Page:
(RxWiki News) Antidepressants can be very helpful for people with depression. Selective serotonin reuptake inhibitors (SSRIs), a type of antidepressant, may help people recover from a stroke.
Researchers put together all the small trials to see if SSRIs helped recovery from stroke. Even for people who were not depressed, taking an SSRI helped them become less dependent on others and less disabled than people that did not take an SSRI.
The authors suggested that using an SSRI after stroke may be helpful for improving recovery, but said that a large study is needed to make sure.
"Ask a doctor which stroke recovery treatments are best."
The researchers, led by Gillian Mead, MD of the Centre for Clinical Brain Sciences at the University of Edinburgh, UK, reviewed trials that enrolled people within a year after a stroke and used any type of SSRI as a treatment.
SSRIs are a specific type of antidepressant medication. There are nine antidepressants classified as SSRIs. Some commonly used SSRIs are Prozac (fluoxetine), Lexapro (citalopram) and Paxil (paroxetine).
The researchers combined data from 52 trials, which totaled 4,059 people for their analysis.
Then, they looked to see whether using SSRIs after stroke affected recovery. Using an SSRI lowered scores for dependency and disability. People who took an SSRI after having a stroke were less dependent on others and were less disabled than people who took a sugar pill.
Even when people were not depressed, the SSRI helped reduce dependency and disability.
SSRIs did not improve thinking skills, lower the chances of dying from stroke or improve recovery of physical function.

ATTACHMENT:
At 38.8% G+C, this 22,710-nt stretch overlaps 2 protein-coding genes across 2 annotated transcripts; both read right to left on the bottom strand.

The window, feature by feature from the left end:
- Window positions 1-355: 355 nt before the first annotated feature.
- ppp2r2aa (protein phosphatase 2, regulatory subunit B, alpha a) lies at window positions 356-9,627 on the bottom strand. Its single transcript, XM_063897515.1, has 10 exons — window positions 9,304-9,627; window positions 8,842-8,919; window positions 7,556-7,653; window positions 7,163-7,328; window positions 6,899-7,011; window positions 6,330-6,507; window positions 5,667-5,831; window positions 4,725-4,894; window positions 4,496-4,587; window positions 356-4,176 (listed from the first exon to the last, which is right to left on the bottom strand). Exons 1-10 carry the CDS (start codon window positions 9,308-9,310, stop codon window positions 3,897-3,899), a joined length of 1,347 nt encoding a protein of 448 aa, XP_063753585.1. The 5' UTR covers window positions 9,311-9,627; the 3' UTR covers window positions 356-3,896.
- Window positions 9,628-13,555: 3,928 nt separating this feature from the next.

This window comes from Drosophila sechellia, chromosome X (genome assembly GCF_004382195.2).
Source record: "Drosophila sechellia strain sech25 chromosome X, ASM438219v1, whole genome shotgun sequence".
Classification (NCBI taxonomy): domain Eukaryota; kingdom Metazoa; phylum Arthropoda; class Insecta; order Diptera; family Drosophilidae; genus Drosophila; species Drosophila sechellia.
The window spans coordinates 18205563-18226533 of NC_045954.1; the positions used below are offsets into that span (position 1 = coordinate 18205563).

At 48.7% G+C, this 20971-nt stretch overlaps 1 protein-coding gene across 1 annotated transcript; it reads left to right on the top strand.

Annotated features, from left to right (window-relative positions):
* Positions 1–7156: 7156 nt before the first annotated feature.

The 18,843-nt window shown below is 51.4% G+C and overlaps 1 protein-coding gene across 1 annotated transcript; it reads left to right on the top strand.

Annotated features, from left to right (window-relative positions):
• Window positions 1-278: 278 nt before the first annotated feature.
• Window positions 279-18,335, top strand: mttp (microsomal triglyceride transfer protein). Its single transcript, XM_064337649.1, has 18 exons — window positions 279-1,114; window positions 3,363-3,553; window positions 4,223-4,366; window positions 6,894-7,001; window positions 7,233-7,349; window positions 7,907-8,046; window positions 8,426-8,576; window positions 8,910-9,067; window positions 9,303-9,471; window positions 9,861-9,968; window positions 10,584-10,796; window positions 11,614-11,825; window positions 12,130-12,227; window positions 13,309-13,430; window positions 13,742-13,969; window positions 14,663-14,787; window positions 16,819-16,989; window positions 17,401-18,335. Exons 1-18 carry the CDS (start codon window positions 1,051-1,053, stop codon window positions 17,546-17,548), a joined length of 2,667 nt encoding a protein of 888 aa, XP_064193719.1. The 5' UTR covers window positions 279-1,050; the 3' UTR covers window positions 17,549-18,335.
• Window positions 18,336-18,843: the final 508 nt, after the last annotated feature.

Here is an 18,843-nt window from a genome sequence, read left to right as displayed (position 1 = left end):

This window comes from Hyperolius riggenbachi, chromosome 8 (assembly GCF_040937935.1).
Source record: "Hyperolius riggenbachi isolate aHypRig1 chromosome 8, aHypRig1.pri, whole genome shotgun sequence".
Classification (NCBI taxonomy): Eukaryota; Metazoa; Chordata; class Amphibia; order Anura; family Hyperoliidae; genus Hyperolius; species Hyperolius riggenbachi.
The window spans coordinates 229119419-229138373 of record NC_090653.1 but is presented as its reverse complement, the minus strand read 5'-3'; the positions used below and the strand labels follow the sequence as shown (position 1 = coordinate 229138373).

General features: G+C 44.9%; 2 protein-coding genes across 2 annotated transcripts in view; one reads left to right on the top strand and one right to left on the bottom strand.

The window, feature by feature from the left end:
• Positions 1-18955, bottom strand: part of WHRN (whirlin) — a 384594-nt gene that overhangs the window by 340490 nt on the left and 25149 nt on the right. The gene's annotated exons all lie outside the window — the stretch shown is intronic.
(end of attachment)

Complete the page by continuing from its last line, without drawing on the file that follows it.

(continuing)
The researchers looked to see if one type of SSRI was better than others. They found that no one SSRI performed better than others.
SSRIs were generally safe for people in the studies they reviewed. Some studies reported serious side effects, including bleeding, gastrointestinal side effects and seizure.
The authors said that many of the trials they looked at were not conducted well. All the trials were small and not all the trials recorded side effects. Putting all the data together helped, but the authors still urged caution.
They said, “If these effects are real, and if the risk of side effects is sufficiently low, then SSRIs would become an important (and low cost) treatment for patients with stroke. Thus, there is a need for a larger trial of SSRI in stroke (excluding those with depression) to determine the effect on both the rate of recovery and the ultimate level of disability and dependency.”
This review was published in November in the Cochrane Database of Systematic Reviews. The study was funded by Stroke Research Network in England and the Scottish Stroke Research Network.